People suffering from addiction and substance use disorders are not criminals, and drug policies will need to change to stem the tide of opioid deaths in Canada.

That was the message voiced repeatedly Tuesday to hundreds of public health workers, addiction experts and policy-makers gathered for a national conference on substance use in Calgary.

For the second day in a row, attendees at the Issues of Substance conference put on by the Canadian Centre on Substance Use and Addiction (CCSA) heard experts raise the possibility of decriminalizing drugs as a possible strategy to combat the epidemic of opioid deaths across Canada.

“It’s not a crime to have an addiction, I think that’s clear and our drug policy should reflect that absolutely,” said Dr. Nick Etches, a medical officer of health and the medical director for public health in the Calgary Zone.

The Issues of Substance conference being put on in Calgary by the Canadian Centre on Substance Use and Addiction (CCSA).

Though Etches described himself as an advocate for decriminalization, he stopped short of endorsing the model that’s been implemented in Portugal, citing a lack of data. Portugal has removed the application of criminal law on personal possession for limited amounts of all drugs, while offering more education and social supports — an approach some health advocates and politicians including federal NDP Leader Jagmeet Singh have suggested could help in the response to the opioid crisis.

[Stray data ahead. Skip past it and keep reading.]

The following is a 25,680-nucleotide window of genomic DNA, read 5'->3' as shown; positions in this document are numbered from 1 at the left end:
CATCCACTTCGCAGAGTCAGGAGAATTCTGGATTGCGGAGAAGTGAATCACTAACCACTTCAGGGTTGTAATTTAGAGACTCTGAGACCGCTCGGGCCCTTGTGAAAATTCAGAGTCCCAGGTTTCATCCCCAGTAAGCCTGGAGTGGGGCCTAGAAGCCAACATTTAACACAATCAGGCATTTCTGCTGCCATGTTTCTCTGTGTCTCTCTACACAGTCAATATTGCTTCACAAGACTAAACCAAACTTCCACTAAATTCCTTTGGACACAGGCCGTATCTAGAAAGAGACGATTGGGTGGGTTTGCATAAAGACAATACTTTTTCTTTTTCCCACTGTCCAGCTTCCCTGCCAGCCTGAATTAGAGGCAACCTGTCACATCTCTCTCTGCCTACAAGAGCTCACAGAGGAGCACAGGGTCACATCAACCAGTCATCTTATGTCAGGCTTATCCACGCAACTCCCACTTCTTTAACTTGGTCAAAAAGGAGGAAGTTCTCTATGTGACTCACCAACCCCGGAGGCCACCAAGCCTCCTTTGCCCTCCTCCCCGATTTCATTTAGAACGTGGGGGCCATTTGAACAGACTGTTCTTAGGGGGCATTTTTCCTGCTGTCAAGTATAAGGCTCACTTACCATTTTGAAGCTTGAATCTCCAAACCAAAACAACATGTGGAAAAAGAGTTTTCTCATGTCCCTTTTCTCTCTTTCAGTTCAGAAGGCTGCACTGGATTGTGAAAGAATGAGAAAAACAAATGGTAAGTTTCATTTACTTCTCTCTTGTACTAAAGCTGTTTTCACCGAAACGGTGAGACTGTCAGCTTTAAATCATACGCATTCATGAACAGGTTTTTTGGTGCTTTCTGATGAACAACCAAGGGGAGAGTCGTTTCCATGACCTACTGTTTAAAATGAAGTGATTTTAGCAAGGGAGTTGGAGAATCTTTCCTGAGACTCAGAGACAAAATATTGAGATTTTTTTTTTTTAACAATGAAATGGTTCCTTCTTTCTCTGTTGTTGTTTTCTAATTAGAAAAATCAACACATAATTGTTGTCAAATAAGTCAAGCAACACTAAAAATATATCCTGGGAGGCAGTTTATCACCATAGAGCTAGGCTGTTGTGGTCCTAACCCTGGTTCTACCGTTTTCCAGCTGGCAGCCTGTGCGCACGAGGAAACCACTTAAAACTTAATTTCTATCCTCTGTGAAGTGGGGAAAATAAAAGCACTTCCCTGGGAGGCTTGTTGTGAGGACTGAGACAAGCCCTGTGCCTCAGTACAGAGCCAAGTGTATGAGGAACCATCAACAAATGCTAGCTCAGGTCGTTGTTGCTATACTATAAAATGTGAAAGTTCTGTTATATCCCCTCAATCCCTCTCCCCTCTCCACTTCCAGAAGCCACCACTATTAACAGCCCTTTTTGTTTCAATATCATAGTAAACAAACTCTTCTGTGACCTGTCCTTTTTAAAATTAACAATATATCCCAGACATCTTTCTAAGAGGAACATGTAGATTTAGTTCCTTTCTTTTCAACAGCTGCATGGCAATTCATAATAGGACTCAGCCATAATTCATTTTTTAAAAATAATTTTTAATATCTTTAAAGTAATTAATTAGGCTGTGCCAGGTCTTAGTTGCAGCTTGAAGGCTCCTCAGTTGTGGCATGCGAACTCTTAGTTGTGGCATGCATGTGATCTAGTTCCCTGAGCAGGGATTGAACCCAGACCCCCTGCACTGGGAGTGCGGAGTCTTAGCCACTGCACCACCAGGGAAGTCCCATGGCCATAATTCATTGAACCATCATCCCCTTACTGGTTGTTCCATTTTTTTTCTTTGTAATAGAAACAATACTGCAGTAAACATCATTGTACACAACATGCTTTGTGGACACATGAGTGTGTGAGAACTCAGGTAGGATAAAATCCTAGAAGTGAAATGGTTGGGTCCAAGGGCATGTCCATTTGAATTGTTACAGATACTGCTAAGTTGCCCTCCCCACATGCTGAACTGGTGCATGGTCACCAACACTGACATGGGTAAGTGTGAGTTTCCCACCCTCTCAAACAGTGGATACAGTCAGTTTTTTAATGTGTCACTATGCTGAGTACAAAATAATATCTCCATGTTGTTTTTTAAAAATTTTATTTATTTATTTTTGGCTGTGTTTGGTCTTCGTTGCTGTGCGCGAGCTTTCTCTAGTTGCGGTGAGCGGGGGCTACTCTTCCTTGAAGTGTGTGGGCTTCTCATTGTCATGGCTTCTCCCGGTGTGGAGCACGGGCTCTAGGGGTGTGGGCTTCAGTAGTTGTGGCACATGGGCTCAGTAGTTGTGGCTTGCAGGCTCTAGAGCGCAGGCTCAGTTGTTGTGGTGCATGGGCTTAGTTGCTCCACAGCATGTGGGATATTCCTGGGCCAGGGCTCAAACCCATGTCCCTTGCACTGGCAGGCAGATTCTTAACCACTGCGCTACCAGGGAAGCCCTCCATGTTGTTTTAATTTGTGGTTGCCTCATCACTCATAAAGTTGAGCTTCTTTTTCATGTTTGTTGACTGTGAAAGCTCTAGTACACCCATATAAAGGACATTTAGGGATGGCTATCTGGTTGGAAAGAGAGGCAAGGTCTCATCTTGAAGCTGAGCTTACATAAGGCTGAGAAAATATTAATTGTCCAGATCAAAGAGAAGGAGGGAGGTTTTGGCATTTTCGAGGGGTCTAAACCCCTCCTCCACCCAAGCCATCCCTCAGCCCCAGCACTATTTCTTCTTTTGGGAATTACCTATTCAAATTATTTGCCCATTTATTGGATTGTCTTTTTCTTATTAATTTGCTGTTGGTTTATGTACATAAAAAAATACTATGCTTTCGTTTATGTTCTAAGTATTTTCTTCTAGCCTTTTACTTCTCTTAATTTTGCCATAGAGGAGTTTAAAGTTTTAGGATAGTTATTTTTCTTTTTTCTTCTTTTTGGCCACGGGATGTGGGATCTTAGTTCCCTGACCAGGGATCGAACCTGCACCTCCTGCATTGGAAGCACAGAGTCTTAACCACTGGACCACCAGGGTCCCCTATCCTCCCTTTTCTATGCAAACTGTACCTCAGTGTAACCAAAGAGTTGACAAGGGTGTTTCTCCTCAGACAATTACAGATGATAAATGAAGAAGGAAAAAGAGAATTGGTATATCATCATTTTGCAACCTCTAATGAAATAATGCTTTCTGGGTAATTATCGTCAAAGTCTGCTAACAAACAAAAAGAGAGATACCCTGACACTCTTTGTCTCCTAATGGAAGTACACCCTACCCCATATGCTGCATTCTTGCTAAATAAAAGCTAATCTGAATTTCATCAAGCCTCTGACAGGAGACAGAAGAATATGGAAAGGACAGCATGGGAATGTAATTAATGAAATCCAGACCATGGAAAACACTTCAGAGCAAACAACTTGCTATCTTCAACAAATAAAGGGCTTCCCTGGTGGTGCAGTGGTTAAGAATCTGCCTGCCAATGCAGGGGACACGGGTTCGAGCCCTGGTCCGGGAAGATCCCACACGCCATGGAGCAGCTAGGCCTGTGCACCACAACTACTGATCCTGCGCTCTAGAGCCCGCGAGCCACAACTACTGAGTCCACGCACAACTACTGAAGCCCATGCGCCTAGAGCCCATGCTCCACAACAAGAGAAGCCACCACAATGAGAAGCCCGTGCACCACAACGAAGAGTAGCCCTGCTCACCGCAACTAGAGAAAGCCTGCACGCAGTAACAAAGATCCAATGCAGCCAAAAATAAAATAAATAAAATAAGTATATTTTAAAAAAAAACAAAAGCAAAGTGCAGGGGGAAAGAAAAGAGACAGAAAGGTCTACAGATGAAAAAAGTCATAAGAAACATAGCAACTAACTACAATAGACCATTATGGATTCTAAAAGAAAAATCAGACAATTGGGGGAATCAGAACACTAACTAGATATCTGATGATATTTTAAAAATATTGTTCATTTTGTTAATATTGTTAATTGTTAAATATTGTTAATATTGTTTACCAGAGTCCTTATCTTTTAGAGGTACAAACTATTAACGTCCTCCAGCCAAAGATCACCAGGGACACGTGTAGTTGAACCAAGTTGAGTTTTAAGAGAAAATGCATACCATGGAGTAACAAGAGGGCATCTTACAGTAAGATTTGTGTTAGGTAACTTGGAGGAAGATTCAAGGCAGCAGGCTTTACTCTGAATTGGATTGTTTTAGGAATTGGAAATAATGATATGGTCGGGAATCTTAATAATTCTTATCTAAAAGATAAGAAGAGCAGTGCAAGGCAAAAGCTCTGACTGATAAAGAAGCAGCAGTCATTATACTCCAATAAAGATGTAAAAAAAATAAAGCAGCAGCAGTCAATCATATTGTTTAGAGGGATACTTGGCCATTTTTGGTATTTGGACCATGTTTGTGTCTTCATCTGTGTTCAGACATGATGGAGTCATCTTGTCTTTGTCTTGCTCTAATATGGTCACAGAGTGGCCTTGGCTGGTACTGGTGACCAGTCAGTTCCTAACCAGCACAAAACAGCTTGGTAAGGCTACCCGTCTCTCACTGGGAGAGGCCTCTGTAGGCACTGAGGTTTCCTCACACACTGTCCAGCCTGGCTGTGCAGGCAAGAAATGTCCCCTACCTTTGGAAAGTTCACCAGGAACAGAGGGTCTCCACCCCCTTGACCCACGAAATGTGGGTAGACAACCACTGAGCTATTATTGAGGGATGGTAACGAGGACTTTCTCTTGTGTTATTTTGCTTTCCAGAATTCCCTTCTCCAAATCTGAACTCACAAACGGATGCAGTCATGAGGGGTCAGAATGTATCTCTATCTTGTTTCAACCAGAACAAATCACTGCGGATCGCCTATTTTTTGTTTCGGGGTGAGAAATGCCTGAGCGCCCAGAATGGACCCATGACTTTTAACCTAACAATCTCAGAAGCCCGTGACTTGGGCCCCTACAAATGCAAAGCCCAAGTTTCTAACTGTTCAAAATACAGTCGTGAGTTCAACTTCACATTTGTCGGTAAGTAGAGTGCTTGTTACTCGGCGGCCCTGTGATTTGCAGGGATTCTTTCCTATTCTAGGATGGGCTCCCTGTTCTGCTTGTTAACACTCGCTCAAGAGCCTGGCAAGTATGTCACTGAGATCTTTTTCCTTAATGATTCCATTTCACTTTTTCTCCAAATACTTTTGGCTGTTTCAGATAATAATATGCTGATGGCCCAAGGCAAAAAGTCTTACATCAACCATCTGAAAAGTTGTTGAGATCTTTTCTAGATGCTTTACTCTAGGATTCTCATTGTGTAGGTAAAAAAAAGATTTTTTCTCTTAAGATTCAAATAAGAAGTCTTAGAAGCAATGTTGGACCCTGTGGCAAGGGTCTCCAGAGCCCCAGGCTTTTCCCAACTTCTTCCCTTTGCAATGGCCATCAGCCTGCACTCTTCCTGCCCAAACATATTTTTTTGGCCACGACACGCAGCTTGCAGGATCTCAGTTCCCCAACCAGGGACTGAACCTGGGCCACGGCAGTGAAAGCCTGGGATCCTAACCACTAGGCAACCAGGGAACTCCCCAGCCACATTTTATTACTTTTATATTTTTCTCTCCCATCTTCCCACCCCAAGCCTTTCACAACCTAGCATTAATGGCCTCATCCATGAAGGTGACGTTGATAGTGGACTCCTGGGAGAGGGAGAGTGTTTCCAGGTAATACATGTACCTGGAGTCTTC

“I think it’s important that we have a careful, rational, evidence-informed discussion about what a more progressive drug policy would actually look like,” Etches said in a keynote panel Tuesday on the opioid crisis.

University of Toronto toxicologist Dr. David Juurlink told conference attendees that it isn’t useful to look at the current opioid crisis through a moral or criminal lens.

“Maybe we shouldn’t be arresting people for a behaviour …read more

Source:: Calgary Herald

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